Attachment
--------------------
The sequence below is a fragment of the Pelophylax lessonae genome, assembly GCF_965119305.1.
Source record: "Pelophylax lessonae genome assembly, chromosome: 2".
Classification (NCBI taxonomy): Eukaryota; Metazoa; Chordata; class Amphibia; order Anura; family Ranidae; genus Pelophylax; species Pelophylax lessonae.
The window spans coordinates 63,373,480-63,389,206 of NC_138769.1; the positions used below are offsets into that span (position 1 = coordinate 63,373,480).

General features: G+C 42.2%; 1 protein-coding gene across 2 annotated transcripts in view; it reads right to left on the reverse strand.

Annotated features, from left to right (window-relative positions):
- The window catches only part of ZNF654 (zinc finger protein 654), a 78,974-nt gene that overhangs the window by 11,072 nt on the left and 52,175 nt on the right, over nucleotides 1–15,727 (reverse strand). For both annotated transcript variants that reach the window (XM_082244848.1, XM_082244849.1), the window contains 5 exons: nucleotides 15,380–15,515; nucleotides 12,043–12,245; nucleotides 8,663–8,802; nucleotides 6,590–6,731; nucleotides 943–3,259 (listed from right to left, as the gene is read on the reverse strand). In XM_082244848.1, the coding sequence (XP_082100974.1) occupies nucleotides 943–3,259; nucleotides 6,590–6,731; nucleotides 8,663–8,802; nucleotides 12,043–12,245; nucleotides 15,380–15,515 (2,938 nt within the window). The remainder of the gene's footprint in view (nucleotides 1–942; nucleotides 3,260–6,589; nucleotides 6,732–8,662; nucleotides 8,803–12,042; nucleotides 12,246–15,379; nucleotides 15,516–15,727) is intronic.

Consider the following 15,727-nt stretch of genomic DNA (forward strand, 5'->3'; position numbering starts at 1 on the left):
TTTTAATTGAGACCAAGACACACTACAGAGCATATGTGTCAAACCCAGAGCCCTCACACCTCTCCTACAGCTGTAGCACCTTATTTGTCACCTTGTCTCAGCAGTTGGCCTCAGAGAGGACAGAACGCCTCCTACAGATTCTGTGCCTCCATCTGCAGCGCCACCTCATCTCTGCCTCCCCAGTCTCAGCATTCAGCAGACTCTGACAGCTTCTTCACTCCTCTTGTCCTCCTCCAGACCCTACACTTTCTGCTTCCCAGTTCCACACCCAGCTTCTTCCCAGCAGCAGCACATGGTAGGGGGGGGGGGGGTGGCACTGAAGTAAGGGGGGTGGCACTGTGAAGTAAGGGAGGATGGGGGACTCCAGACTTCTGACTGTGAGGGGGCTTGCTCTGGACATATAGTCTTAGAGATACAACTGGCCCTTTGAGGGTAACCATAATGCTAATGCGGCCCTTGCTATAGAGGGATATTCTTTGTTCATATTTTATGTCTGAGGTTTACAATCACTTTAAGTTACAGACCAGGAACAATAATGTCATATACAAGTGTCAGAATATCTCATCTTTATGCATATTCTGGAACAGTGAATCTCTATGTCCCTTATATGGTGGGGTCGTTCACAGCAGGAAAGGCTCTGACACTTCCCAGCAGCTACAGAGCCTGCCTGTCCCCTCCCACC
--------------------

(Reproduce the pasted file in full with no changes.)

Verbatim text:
The sequence below is a fragment of the Pelophylax lessonae genome, assembly GCF_965119305.1.
Source record: "Pelophylax lessonae genome assembly, chromosome: 2".
Classification (NCBI taxonomy): Eukaryota; Metazoa; Chordata; class Amphibia; order Anura; family Ranidae; genus Pelophylax; species Pelophylax lessonae.
The window spans coordinates 63,373,480-63,389,206 of NC_138769.1; the positions used below are offsets into that span (position 1 = coordinate 63,373,480).

General features: G+C 42.2%; 1 protein-coding gene across 2 annotated transcripts in view; it reads right to left on the reverse strand.

Annotated features, from left to right (window-relative positions):
- The window catches only part of ZNF654 (zinc finger protein 654), a 78,974-nt gene that overhangs the window by 11,072 nt on the left and 52,175 nt on the right, over nucleotides 1–15,727 (reverse strand). For both annotated transcript variants that reach the window (XM_082244848.1, XM_082244849.1), the window contains 5 exons: nucleotides 15,380–15,515; nucleotides 12,043–12,245; nucleotides 8,663–8,802; nucleotides 6,590–6,731; nucleotides 943–3,259 (listed from right to left, as the gene is read on the reverse strand). In XM_082244848.1, the coding sequence (XP_082100974.1) occupies nucleotides 943–3,259; nucleotides 6,590–6,731; nucleotides 8,663–8,802; nucleotides 12,043–12,245; nucleotides 15,380–15,515 (2,938 nt within the window). The remainder of the gene's footprint in view (nucleotides 1–942; nucleotides 3,260–6,589; nucleotides 6,732–8,662; nucleotides 8,803–12,042; nucleotides 12,246–15,379; nucleotides 15,516–15,727) is intronic.

Consider the following 15,727-nt stretch of genomic DNA (forward strand, 5'->3'; position numbering starts at 1 on the left):
TTTTAATTGAGACCAAGACACACTACAGAGCATATGTGTCAAACCCAGAGCCCTCACACCTCTCCTACAGCTGTAGCACCTTATTTGTCACCTTGTCTCAGCAGTTGGCCTCAGAGAGGACAGAACGCCTCCTACAGATTCTGTGCCTCCATCTGCAGCGCCACCTCATCTCTGCCTCCCCAGTCTCAGCATTCAGCAGACTCTGACAGCTTCTTCACTCCTCTTGTCCTCCTCCAGACCCTACACTTTCTGCTTCCCAGTTCCACACCCAGCTTCTTCCCAGCAGCAGCACATGGTAGGGGGGGGGGGGGTGGCACTGAAGTAAGGGGGGTGGCACTGTGAAGTAAGGGAGGATGGGGGACTCCAGACTTCTGACTGTGAGGGGGCTTGCTCTGGACATATAGTCTTAGAGATACAACTGGCCCTTTGAGGGTAACCATAATGCTAATGCGGCCCTTGCTATAGAGGGATATTCTTTGTTCATATTTTATGTCTGAGGTTTACAATCACTTTAAGTTACAGACCAGGAACAATAATGTCATATACAAGTGTCAGAATATCTCATCTTTATGCATATTCTGGAACAGTGAATCTCTATGTCCCTTATATGGTGGGGTCGTTCACAGCAGGAAAGGCTCTGACACTTCCCAGCAGCTACAGAGCCTGCCTGTCCCCTCCCACC